Weird And Poecital Camera Performances By Deirdre Logue
Text by Birthe Havmoeller. Film stills by Deirdre Logue.
We are what we do again and again, or the things we do again and again make us, who we are. Our creativity is a manifestation of the obsessions / fascinations that we hold as our dreams and somewhat later materialize as our body of works. The repetition of certain acts and thoughts are an integral part of our identity. Sometimes we are conscious of our repetitions and use them to our own benefit at other times the repetitions turn in to psychosomatic illnesses.
Still from ‘Moohead’, a video by Deirdre Logue, 2000
Canadian filmmaker Deirdre Logue project ‘Enlightened Nonsense’ (22 minutes, 2000) is a series of 10 short films about repetition. Watching clips of her short films, I feel that my cultural and visual apathy are challenged. This is not mainstream art videos (!) and I feel uplifted and inspired. Not inspired to go ahead and do similar self-investigations and confessions to a camera as she does, but never the less inspired. Inspired to go and repeat what I do best.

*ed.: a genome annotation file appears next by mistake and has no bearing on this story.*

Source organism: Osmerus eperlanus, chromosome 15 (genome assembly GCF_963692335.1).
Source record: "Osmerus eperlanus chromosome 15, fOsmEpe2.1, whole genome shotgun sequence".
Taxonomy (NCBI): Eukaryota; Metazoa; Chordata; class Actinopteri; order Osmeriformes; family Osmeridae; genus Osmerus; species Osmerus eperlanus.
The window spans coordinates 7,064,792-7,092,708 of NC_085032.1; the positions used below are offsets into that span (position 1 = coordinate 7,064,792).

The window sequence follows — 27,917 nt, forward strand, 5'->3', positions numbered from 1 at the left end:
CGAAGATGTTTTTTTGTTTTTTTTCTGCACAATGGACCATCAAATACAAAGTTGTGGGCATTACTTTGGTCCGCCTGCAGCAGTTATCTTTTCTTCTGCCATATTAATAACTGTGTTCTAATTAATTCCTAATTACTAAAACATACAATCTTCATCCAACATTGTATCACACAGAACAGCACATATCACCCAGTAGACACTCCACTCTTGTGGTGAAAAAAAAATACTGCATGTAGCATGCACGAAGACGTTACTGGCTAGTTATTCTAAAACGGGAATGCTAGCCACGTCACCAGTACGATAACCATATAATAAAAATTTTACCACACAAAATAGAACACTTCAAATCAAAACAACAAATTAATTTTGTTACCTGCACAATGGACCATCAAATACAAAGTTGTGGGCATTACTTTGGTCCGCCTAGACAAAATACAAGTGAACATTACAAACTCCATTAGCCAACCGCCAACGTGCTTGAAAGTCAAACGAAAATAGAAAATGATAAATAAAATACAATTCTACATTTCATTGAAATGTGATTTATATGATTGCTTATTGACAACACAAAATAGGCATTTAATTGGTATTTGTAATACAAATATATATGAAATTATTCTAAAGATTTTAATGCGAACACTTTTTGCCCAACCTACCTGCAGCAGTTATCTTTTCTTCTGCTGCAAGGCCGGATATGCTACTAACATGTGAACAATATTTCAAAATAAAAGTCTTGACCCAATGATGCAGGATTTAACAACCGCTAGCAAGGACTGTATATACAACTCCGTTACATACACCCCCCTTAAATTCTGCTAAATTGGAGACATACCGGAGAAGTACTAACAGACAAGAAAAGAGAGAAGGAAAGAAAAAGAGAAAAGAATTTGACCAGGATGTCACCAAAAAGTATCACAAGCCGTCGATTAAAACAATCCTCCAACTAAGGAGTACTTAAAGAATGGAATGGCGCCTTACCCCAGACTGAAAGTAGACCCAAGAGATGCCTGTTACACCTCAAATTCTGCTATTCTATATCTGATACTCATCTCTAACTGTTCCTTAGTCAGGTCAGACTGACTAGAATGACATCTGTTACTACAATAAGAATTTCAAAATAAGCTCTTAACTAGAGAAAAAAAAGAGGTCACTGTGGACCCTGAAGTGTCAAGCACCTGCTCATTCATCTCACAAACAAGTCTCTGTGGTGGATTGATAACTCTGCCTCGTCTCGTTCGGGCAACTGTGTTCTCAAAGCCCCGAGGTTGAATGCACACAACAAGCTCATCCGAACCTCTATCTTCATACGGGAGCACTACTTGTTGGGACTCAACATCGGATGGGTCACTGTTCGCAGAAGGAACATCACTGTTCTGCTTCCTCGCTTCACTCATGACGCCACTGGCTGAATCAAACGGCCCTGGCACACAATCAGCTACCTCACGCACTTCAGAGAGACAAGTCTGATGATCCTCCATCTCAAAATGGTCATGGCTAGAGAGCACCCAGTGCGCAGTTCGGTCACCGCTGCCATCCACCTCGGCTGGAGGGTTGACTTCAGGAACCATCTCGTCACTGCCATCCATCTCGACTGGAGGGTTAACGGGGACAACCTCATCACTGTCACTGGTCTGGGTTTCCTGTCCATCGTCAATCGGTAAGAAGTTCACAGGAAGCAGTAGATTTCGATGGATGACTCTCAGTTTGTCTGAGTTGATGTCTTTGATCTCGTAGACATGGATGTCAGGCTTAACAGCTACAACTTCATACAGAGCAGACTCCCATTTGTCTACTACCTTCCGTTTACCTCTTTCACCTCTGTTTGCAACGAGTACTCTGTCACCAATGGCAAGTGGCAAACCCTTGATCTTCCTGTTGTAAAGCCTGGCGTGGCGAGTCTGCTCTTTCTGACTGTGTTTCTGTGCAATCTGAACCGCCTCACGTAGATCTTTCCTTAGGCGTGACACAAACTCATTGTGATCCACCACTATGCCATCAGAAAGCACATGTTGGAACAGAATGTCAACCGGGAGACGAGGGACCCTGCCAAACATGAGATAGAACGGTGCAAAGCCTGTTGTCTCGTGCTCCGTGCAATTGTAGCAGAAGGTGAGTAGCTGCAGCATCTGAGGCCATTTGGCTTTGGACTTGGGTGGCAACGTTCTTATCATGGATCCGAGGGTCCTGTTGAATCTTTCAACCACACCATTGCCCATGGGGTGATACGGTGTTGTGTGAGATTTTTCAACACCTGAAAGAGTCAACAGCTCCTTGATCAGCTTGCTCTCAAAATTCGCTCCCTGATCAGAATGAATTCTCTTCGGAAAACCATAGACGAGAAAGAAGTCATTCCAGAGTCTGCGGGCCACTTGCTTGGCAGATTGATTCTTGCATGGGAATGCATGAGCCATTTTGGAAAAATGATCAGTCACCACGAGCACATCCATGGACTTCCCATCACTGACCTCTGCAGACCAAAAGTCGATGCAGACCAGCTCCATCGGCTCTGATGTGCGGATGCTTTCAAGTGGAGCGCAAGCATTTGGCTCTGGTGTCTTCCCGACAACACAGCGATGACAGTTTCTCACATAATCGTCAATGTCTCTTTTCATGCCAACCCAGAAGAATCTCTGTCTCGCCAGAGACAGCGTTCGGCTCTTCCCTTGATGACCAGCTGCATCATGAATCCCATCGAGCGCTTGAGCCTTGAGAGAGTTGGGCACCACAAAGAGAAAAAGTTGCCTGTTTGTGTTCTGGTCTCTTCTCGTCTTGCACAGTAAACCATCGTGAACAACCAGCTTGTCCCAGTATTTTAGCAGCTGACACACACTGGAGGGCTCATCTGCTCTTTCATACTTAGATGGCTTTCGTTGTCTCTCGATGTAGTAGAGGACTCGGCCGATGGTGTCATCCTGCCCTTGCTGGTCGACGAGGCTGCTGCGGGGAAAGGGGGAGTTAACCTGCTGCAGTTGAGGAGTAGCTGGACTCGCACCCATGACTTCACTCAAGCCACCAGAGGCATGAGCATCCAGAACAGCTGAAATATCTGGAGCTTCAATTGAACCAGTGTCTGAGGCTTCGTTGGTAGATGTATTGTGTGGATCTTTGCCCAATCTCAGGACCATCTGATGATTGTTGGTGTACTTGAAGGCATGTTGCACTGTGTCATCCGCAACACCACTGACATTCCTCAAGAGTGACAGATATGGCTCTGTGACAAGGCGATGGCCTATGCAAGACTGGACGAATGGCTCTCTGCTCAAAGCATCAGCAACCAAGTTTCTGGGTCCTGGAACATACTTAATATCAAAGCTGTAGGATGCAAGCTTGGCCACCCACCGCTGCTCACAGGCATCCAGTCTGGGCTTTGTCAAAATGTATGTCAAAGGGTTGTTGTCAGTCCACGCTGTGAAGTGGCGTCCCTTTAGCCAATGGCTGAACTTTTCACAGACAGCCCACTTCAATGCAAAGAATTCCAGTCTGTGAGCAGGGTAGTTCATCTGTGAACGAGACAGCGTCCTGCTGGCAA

Her films are weird, queer and poetic at the same time. The concept of ‘wounds’ – especially psychic wounds reoccur several times in her works. See for example the video ‘Moohead’ in which she is hit by a ball in the head several times. I may wonder what the deeper meaning of this art video is, but if I didn’t notice the ball the first time, then Deirdre pounds it in to my head and gives me a spoonful of a sweet dessert to make me swallow the message. – You can see clips from Deirdre’s experimental videos on deirdrelogue.com
Still from ‘Eclipse’, a video by Deirdre Logue, 2006
In Deirdre’s suite of works ‘Why Always Instead of Just Sometimes’ (33 minutes, 2006), she has developed an intimate relationship with her video camera, which she focuses on her inner self. She makes solo camera performances, by which she explores her body both physically, emotionally and metaphorically – the art video ‘Eclipse’ (from ‘Why Always Instead of Just Sometimes’) shows her preoccupation with cracking her jaw.
As an extension of her art practice, Deirdre Logue has been involved Canada’s experimental media communities for the last couple of decades, working on behalf of artists by organizing independent film, video and new media festivals and by participating in forums and symposiums on the future of independent artistic practice and media art distribution. Currently she is the Development Director for Vtape and is based in Toronto.
Still from ‘Beyond Her Usual Limits, Part I’, a video by Deirdre Logue, 2006